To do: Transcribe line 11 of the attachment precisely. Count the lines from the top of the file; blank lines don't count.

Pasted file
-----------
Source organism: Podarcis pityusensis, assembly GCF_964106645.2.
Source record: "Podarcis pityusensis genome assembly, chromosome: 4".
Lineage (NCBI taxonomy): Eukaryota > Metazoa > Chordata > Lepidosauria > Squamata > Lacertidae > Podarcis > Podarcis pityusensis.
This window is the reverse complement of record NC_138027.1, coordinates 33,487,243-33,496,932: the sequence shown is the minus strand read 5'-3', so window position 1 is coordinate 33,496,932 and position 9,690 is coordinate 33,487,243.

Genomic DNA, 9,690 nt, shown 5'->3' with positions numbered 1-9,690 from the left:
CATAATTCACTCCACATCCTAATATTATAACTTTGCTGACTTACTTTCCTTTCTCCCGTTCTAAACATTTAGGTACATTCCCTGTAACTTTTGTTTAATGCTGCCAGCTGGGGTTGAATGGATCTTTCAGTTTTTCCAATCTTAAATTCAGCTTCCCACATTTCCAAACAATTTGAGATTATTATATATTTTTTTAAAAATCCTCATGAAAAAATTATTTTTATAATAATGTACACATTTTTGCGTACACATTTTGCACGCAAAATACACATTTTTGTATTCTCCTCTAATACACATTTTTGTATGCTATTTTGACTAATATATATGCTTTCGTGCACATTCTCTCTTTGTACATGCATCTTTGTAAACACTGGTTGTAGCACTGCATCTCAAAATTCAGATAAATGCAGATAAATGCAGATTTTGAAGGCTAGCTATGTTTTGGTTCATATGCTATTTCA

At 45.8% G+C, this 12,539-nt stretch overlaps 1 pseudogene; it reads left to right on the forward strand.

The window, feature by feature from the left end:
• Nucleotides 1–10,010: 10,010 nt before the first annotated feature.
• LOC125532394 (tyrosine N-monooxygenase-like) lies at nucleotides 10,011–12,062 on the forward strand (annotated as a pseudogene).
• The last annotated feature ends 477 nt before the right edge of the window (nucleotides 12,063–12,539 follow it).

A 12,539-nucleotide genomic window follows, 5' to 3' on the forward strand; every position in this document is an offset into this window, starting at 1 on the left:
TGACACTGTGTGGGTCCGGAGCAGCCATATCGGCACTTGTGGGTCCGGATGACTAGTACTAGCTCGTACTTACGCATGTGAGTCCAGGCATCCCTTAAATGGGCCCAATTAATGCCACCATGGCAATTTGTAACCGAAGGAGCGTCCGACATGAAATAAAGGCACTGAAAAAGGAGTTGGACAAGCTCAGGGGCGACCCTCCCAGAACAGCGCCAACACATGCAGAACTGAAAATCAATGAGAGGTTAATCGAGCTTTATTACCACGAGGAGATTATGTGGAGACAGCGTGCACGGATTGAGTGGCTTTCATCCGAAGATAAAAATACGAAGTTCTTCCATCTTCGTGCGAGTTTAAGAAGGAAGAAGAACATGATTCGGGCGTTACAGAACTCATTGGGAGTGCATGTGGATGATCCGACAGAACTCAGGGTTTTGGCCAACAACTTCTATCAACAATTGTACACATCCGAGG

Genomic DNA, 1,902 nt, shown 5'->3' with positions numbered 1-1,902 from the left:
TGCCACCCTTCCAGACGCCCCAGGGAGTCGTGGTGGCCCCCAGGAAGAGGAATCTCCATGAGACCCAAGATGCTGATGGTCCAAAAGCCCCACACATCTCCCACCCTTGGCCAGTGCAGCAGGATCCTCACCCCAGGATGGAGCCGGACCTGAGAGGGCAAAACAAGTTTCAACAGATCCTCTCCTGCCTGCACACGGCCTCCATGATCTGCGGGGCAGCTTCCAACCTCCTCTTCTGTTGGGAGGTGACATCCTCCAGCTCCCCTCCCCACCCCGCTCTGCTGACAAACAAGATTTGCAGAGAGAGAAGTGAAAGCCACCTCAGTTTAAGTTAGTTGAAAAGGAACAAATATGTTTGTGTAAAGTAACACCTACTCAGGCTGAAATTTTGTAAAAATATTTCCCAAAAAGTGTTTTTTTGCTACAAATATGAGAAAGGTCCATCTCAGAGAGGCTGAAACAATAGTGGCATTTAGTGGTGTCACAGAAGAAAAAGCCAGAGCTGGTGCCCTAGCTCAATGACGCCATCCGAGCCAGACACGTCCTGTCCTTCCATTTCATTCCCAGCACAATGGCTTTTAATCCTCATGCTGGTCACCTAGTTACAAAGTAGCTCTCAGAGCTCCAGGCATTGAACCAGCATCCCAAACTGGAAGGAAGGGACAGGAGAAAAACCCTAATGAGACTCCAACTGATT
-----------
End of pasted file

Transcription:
• The last annotated feature ends 477 nt before the right edge of the window (nucleotides 12,063–12,539 follow it).